Our view: Support local journalism, protect democracy


Photo courtesy of Wesley Hammer

Sydney Harper, Opinion Editor

In today’s world, the words “fake news” seem to be everywhere. Social media, biased news sources and people uneducated on the news they spread continue to perpetuate false narratives about so many important issues—all because of misinformation.  

As time goes on, we continue to see the rise of news outlets without proper sources and evidence. Especially when it comes to larger news sources like Fox News and CNN, bias and misinformation can be prevalent. News outlets are beginning to lose their credibility and fall victim to the scandals created by spreading false narratives and “fake news.”

Widely known news outlets with a larger audience and more journalists are losing the ability to produce news as well. With the rise of social media, more and more people are relying on an app like Facebook or Twitter rather than a journalist to give them their news. 

More people are willing to get their news from a Facebook post or a Tweet rather than a physical newspaper, according to a Pew Research Center study. Sure, having an instant outlet for information is important for spreading news but only when that information can be backed up by an actual source. 

Local news sources are feeling these effects even harder. Over the past few years, local newspapers, radio stations and news stations have laid off journalists, reduced their coverage and even closed entirely. Because of this, people are losing vital access to information on local issues since many local news outlets no longer exist. 

Over 65 million Americans live in counties with only one local newspaper or none at all, according to the Brookings Institution. This leads to people looking to sources like Twitter, Facebook, TikTok and Instagram for their daily news. While social media can provide some factual information, it can be incredibly hard to detect what is actually true.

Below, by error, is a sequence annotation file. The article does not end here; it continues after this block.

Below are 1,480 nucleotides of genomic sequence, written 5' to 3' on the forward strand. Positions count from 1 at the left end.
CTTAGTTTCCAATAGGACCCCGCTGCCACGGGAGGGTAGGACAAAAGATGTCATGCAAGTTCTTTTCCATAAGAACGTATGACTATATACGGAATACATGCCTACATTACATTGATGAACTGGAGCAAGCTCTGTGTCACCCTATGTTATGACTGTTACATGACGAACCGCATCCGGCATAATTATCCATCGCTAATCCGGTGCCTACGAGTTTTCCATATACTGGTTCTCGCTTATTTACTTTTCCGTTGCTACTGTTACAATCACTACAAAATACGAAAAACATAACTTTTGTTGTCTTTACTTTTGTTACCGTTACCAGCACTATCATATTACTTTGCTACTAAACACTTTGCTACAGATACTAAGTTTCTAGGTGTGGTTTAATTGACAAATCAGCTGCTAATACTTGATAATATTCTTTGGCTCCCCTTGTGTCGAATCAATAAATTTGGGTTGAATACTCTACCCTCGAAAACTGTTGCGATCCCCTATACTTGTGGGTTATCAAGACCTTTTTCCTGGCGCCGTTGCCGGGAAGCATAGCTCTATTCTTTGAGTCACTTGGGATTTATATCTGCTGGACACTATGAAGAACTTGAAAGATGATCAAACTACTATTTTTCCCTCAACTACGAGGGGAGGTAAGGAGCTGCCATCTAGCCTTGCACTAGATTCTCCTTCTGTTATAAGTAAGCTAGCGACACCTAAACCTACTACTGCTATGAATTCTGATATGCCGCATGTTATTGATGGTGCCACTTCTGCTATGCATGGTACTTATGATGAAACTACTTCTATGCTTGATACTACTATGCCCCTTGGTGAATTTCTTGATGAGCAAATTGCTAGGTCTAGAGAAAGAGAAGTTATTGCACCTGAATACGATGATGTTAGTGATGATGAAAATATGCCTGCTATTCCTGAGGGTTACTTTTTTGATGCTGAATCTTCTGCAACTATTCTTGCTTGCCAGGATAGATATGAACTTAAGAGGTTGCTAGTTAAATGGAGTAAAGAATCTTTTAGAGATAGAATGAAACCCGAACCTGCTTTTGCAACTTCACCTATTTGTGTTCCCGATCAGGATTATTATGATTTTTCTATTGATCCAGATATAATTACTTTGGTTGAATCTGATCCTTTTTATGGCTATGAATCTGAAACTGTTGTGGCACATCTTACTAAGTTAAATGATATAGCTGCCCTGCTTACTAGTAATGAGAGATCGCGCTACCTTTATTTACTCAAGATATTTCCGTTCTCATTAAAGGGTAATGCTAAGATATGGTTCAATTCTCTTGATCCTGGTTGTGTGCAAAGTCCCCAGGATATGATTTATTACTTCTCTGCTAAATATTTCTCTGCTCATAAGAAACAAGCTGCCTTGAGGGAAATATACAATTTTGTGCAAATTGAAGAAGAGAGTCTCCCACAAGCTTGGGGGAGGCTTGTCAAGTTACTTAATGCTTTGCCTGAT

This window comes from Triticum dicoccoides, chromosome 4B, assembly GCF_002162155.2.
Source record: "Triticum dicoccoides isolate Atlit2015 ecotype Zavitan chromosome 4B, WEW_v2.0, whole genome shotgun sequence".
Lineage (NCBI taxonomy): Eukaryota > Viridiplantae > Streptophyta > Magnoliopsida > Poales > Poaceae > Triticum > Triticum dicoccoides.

The pandemic is a prime example of this. People spread the idea of the COVID-19 vaccine being a “tracker,” which has no viable evidence and holds no merit. Additionally, people began believing the vaccine would cause birth defects or miscarriages. Again, there was no viable evidence to support this. The misinformation about birth defects was spread before any person who had received the vaccine would’ve had time to give birth.

While these rumors were spread by individuals, they all started either on the Internet or through news sources that couldn’t realistically back up their claims or provide any evidence. Yes, the vaccine was new, but many people had become so afraid of what would happen to them all because they were consuming misinformation. This is also just one example of the countless incorrect sources and news stories that have circulated throughout the years. 

At The News, we believe everyone, including journalists could do a better job at verifying right from wrong. We live in a world of constant consumption, but many of us are unwilling to look into what we are ingesting or read peer-reviewed, professional research about the topics we care about. Especially when it comes to misinformation about political issues, we may find ourselves looking into incorrect sources and believing in false narratives. 

Local news outlets excel at statewide coverage but are often overshadowed by larger news outlets and social media. As a result, local journalism is becoming increasingly more invisible. 

Local journalism is an outlet for positive and factual reporting, and without it, we would miss important information about local government, our school systems, community events and more. Local journalism is important for remaining informed while maintaining our democracy. Civic engagement will also remain intact as a result of the public becoming more informed. 

Supporting local journalism is incredibly important. Keeping local journalism alive will ensure positive media coverage and verified information. Having news sources at our fingertips is important to keeping journalism alive, but we need to ensure these sources aren’t spewing incorrect and inconsistent information to uninformed readers.